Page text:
With an existing control panel, you can simply add a wireless I/O to collect data such as vibration or temperature in the panel. – There’s no need to build a whole new infrastructure.

Traditional Junction Box Design

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Source: hm-ec

A traditional Junction Box Design serves as a typical implementation for large industrial facilities with several junction boxes (locations). Junction boxes are usually distributed throughout the facility, wired with individual cables.

The junction box is a splice point to allow for larger multi-pair or multi-conductor (home run) cables to connect back to the main PLC.

This method enables each cable to run to an end device with at least 4 terminations (PLC, multi-conductor side, field side, and end device.) This equates to at least two added failure points or possible errors for each and every conductor.

Compared to a traditional Junction Box Design, a remote I/O with modern PLC can have multiple single points of failure, which builds redundancy in the communication system and at a high percentage, removes the potential of single-point failure.

With a remote I/O, even if any main (red) cables were to be cut, data loss is preventable due to the redundant ring type of network. No more long-distance cable installation, with remote I/O, two small communications are enough, no matter the size of the expansion.

Although remote I/O may require a higher cost in the start due to additional networking components such as Ethernet, fiber cards, patch panels, and switches; implementation cost will significantly decrease, saving up around 30-50% of the cost. The risk of slow-speed, fault, and drawbacks are completely gone with a remote I/O, in addition to the flexibility and overall cost-saving solution, remote I/O is considered the number one I/O system for industrial automation.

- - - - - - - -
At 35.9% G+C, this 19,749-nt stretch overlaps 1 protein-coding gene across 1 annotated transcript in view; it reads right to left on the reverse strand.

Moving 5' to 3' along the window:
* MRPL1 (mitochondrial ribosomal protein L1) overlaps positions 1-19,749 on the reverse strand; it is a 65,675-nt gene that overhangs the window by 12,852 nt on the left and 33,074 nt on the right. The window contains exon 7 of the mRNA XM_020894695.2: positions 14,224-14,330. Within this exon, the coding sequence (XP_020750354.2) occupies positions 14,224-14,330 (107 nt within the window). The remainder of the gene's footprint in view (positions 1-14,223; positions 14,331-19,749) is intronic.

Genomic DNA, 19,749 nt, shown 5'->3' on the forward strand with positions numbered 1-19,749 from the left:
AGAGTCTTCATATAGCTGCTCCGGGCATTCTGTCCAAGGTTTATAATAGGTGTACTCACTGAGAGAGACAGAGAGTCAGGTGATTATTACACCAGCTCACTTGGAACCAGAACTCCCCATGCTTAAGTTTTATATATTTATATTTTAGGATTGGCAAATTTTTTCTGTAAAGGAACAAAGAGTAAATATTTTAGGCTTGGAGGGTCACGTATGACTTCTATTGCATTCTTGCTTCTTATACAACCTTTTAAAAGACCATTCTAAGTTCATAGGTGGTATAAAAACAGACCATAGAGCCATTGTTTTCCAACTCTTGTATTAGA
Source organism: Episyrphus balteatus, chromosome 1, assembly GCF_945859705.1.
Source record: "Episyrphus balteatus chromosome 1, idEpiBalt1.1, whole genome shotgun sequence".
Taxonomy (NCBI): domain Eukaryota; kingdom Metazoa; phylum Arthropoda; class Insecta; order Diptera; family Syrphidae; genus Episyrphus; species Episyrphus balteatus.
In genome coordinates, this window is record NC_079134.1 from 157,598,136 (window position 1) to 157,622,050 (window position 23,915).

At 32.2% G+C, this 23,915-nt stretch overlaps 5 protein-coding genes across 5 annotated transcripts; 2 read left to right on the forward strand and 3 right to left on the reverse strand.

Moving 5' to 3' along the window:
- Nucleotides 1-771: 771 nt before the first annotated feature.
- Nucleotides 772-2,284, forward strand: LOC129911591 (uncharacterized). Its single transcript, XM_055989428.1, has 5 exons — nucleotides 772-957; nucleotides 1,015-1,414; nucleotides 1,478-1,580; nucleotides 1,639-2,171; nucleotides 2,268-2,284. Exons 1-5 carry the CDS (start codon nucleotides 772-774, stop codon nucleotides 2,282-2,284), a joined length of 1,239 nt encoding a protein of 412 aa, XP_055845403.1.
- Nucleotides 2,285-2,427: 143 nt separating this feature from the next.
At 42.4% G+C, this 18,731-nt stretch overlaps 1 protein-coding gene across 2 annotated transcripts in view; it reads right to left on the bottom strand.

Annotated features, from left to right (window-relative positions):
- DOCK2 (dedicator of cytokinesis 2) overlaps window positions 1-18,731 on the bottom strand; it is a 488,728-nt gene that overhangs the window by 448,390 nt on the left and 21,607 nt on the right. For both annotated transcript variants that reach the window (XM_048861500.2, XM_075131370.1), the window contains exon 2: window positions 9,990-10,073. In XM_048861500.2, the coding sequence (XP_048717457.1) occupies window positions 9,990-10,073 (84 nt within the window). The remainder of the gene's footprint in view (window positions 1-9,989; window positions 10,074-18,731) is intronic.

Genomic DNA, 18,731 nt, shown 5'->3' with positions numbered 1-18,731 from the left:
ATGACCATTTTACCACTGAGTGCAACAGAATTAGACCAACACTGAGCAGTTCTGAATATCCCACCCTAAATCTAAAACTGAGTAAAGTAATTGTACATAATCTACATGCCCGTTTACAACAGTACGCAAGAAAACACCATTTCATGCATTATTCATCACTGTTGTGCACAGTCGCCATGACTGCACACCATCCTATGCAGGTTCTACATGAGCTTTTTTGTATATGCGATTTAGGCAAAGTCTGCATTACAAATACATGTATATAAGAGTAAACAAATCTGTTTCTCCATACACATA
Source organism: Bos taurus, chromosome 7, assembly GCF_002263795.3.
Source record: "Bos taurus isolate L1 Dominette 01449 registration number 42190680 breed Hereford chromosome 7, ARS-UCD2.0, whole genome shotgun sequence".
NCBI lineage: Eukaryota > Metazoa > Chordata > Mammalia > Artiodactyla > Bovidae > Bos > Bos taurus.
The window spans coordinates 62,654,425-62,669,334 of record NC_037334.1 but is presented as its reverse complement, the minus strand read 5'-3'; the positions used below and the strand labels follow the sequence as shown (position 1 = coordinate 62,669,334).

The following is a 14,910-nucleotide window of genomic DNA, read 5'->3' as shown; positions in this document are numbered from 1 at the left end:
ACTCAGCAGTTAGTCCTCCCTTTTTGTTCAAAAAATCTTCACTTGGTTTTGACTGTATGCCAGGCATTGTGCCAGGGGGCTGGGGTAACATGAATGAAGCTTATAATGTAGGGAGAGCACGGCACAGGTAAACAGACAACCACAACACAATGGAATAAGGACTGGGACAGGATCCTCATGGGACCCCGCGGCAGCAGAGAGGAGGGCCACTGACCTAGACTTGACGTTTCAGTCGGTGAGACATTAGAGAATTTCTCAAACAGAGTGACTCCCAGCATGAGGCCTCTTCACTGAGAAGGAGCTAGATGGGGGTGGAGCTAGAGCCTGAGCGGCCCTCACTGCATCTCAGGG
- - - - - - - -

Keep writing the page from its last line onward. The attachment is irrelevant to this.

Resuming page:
As further Innovations such as with Siemen’s bus adapters, removable modules that plug into remote I/O interfaces, higher bandwidths that can be updated through a firmware change, thereby providing protection against demands for increased bandwidth that may arise over time. Also, avoiding damaging ports with constant cable connecting but with easier solutions for defective ports to be replaced without labour intensive or costly interface replacements.

Also, since the remote I/O is much more intuitive it lessens the burden on a central controller, helping solving problems, easier to scale and minimizes single points of failure.

So, to conclude Remote I/O module technology provides access to sensor-level data in difficult to reach areas. This ensures smoother operation of system components while streamlining device replacement and machine maintenance – again saving costs and improving efficiency offering:
– Simplified Configuration and Monitoring
– Efficient Device Replacement
– Enhanced Diagnostics

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Article inspired from automationworld, hm-ec decisions, and realpars.